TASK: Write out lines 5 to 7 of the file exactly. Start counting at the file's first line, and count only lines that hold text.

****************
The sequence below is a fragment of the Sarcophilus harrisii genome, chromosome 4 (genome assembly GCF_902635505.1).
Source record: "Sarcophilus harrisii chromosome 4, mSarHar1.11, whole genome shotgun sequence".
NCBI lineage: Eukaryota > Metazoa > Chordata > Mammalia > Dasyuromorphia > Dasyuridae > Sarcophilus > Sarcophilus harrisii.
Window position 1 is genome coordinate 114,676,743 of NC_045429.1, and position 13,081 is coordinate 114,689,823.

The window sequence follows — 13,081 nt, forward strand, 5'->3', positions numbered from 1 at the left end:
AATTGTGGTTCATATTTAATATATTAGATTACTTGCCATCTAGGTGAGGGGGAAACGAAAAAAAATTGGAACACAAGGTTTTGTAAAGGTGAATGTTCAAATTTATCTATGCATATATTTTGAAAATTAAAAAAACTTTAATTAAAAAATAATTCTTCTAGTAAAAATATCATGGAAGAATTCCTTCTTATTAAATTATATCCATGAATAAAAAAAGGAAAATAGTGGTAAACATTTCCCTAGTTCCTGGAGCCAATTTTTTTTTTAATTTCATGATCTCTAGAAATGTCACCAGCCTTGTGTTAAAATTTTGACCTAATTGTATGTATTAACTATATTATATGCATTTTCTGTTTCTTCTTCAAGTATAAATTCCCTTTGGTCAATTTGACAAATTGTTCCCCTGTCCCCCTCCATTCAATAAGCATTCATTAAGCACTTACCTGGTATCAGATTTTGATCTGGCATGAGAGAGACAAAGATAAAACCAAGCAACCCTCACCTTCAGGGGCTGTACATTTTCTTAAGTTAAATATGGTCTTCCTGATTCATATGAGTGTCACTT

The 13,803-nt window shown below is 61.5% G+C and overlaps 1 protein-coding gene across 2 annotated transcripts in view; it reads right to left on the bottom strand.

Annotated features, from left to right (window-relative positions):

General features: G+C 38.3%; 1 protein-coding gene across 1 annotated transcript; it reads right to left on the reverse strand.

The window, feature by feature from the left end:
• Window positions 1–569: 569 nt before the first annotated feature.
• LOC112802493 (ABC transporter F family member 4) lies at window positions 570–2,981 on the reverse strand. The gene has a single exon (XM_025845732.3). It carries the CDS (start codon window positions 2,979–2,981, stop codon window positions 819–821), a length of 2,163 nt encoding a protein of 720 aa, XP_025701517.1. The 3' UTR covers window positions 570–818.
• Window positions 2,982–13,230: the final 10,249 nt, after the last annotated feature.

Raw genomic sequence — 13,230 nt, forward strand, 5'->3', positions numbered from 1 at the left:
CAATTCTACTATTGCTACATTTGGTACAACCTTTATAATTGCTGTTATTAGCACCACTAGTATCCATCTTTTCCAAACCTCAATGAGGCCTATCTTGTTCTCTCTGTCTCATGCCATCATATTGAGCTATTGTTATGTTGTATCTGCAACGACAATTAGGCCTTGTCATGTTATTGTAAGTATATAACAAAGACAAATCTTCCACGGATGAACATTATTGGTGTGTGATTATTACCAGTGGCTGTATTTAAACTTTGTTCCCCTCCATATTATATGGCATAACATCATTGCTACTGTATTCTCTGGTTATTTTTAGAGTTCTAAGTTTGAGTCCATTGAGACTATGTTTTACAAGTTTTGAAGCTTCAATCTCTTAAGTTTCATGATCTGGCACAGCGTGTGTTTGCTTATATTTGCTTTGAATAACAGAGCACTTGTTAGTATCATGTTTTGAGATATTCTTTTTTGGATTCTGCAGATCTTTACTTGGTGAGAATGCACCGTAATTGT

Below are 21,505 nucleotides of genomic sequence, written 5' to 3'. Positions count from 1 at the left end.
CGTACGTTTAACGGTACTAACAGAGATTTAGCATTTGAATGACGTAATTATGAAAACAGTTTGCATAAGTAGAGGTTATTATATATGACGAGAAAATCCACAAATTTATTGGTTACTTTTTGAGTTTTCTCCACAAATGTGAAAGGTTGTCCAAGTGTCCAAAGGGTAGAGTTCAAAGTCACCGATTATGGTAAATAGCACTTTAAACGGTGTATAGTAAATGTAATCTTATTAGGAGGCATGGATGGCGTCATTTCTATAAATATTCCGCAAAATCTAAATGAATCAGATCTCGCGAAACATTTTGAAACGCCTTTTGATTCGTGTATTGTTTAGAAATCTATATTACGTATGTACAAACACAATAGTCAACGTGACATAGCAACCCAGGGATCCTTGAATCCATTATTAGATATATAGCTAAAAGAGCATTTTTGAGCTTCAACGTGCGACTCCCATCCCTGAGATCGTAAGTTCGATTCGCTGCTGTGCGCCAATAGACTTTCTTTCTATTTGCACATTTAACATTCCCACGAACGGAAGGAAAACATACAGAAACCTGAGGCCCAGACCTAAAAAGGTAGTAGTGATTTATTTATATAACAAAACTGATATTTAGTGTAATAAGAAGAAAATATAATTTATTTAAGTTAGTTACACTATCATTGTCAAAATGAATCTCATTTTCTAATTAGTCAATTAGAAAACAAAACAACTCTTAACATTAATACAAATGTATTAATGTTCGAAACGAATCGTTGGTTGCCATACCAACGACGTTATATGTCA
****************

The window sequence follows — 13,081 nt, forward strand, 5'->3', positions numbered from 1 at the left end:
AATTGTGGTTCATATTTAATATATTAGATTACTTGCCATCTAGGTGAGGGGGAAACGAAAAAAAATTGGAACACAAGGTTTTGTAAAGGTGAATGTTCAAATTTATCTATGCATATATTTTGAAAATTAAAAAAACTTTAATTAAAAAATAATTCTTCTAGTAAAAATATCATGGAAGAATTCCTTCTTATTAAATTATATCCATGAATAAAAAAAGGAAAATAGTGGTAAACATTTCCCTAGTTCCTGGAGCCAATTTTTTTTTTAATTTCATGATCTCTAGAAATGTCACCAGCCTTGTGTTAAAATTTTGACCTAATTGTATGTATTAACTATATTATATGCATTTTCTGTTTCTTCTTCAAGTATAAATTCCCTTTGGTCAATTTGACAAATTGTTCCCCTGTCCCCCTCCATTCAATAAGCATTCATTAAGCACTTACCTGGTATCAGATTTTGATCTGGCATGAGAGAGACAAAGATAAAACCAAGCAACCCTCACCTTCAGGGGCTGTACATTTTCTTAAGTTAAATATGGTCTTCCTGATTCATATGAGTGTCACTT

The 13,803-nt window shown below is 61.5% G+C and overlaps 1 protein-coding gene across 2 annotated transcripts in view; it reads right to left on the bottom strand.